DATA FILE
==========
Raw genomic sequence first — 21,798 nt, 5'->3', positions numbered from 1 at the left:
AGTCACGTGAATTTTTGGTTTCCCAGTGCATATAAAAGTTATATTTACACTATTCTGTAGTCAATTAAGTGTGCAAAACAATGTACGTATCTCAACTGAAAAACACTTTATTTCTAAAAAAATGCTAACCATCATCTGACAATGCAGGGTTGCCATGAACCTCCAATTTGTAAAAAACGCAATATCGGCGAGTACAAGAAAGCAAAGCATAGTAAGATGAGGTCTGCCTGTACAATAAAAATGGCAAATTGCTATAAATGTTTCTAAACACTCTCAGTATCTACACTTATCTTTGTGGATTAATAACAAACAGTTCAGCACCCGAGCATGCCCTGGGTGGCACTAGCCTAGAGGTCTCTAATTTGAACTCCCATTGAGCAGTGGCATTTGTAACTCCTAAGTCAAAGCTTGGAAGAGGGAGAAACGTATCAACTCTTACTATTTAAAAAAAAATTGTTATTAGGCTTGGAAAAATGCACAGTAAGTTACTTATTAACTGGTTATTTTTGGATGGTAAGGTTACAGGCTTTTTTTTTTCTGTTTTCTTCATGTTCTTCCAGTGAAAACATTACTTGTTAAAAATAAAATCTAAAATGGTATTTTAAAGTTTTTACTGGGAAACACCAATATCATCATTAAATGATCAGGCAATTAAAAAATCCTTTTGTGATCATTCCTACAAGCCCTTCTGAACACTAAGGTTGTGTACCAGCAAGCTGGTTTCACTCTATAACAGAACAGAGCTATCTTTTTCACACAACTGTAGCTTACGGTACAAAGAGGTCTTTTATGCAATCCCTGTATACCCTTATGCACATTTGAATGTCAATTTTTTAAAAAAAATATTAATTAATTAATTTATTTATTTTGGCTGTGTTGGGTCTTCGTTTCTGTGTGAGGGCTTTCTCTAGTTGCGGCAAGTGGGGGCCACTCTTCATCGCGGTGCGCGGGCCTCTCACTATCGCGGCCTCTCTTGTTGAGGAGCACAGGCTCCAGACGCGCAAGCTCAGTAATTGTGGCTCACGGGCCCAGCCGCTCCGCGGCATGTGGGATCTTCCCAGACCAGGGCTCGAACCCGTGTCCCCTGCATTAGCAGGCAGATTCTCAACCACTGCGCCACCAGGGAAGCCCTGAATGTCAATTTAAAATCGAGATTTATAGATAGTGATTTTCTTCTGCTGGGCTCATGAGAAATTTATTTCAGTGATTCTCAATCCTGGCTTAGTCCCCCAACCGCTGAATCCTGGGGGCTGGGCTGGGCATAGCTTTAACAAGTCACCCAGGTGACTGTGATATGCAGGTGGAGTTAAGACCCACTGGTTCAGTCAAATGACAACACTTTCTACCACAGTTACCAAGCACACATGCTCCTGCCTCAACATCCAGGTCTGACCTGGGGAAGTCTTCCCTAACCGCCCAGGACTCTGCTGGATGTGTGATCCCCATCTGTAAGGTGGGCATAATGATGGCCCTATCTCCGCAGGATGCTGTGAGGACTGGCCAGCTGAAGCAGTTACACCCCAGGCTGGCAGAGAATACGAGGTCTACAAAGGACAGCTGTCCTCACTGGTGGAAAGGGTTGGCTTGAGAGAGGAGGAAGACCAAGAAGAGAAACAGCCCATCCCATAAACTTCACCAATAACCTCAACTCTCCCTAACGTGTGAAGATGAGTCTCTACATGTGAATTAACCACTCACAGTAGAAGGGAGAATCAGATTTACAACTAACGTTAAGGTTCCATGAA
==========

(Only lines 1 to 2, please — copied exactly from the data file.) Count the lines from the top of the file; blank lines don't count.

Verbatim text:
Raw genomic sequence first — 21,798 nt, 5'->3', positions numbered from 1 at the left:
AGTCACGTGAATTTTTGGTTTCCCAGTGCATATAAAAGTTATATTTACACTATTCTGTAGTCAATTAAGTGTGCAAAACAATGTACGTATCTCAACTGAAAAACACTTTATTTCTAAAAAAATGCTAACCATCATCTGACAATGCAGGGTTGCCATGAACCTCCAATTTGTAAAAAACGCAATATCGGCGAGTACAAGAAAGCAAAGCATAGTAAGATGAGGTCTGCCTGTACAATAAAAATGGCAAATTGCTATAAATGTTTCTAAACACTCTCAGTATCTACACTTATCTTTGTGGATTAATAACAAACAGTTCAGCACCCGAGCATGCCCTGGGTGGCACTAGCCTAGAGGTCTCTAATTTGAACTCCCATTGAGCAGTGGCATTTGTAACTCCTAAGTCAAAGCTTGGAAGAGGGAGAAACGTATCAACTCTTACTATTTAAAAAAAAATTGTTATTAGGCTTGGAAAAATGCACAGTAAGTTACTTATTAACTGGTTATTTTTGGATGGTAAGGTTACAGGCTTTTTTTTTTCTGTTTTCTTCATGTTCTTCCAGTGAAAACATTACTTGTTAAAAATAAAATCTAAAATGGTATTTTAAAGTTTTTACTGGGAAACACCAATATCATCATTAAATGATCAGGCAATTAAAAAATCCTTTTGTGATCATTCCTACAAGCCCTTCTGAACACTAAGGTTGTGTACCAGCAAGCTGGTTTCACTCTATAACAGAACAGAGCTATCTTTTTCACACAACTGTAGCTTACGGTACAAAGAGGTCTTTTATGCAATCCCTGTATACCCTTATGCACATTTGAATGTCAATTTTTTAAAAAAAATATTAATTAATTAATTTATTTATTTTGGCTGTGTTGGGTCTTCGTTTCTGTGTGAGGGCTTTCTCTAGTTGCGGCAAGTGGGGGCCACTCTTCATCGCGGTGCGCGGGCCTCTCACTATCGCGGCCTCTCTTGTTGAGGAGCACAGGCTCCAGACGCGCAAGCTCAGTAATTGTGGCTCACGGGCCCAGCCGCTCCGCGGCATGTGGGATCTTCCCAGACCAGGGCTCGAACCCGTGTCCCCTGCATTAGCAGGCAGATTCTCAACCACTGCGCCACCAGGGAAGCCCTGAATGTCAATTTAAAATCGAGATTTATAGATAGTGATTTTCTTCTGCTGGGCTCATGAGAAATTTATTTCAGTGATTCTCAATCCTGGCTTAGTCCCCCAACCGCTGAATCCTGGGGGCTGGGCTGGGCATAGCTTTAACAAGTCACCCAGGTGACTGTGATATGCAGGTGGAGTTAAGACCCACTGGTTCAGTCAAATGACAACACTTTCTACCACAGTTACCAAGCACACATGCTCCTGCCTCAACATCCAGGTCTGACCTGGGGAAGTCTTCCCTAACCGCCCAGGACTCTGCTGGATGTGTGATCCCCATCTGTAAGGTGGGCATAATGATGGCCCTATCTCCGCAGGATGCTGTGAGGACTGGCCAGCTGAAGCAGTTACACCCCAGGCTGGCAGAGAATACGAGGTCTACAAAGGACAGCTGTCCTCACTGGTGGAAAGGGTTGGCTTGAGAGAGGAGGAAGACCAAGAAGAGAAACAGCCCATCCCATAAACTTCACCAATAACCTCAACTCTCCCTAACGTGTGAAGATGAGTCTCTACATGTGAATTAACCACTCACAGTAGAAGGGAGAATCAGATTTACAACTAACGTTAAGGTTCCATGAA